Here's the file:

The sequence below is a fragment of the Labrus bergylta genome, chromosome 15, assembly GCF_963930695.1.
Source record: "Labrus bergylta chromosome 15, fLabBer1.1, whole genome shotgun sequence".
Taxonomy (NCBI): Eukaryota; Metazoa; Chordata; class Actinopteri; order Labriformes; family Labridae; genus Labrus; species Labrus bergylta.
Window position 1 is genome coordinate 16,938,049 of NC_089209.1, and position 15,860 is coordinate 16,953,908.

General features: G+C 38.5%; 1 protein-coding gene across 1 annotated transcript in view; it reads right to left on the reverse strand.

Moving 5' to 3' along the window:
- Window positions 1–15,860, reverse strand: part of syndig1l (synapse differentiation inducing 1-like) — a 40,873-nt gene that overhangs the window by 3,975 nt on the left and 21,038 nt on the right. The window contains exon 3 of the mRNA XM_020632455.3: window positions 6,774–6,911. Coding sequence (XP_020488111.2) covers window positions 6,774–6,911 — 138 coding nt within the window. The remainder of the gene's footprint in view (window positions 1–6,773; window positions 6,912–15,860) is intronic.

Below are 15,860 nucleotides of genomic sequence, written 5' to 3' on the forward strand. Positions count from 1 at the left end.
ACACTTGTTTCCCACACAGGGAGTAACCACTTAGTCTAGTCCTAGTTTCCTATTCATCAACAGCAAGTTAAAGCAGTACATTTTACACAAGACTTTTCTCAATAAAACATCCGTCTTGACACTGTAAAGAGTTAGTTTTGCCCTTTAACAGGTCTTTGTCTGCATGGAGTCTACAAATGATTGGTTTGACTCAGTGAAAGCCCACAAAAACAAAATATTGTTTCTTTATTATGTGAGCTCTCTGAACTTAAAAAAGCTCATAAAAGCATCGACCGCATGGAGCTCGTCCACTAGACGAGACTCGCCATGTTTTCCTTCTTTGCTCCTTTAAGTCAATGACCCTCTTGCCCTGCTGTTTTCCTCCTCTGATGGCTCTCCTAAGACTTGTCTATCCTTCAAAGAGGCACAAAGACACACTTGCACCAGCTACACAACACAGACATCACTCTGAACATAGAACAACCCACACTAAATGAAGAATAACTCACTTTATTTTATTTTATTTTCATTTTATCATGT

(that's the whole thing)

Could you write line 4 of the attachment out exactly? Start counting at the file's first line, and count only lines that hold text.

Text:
Window position 1 is genome coordinate 16,938,049 of NC_089209.1, and position 15,860 is coordinate 16,953,908.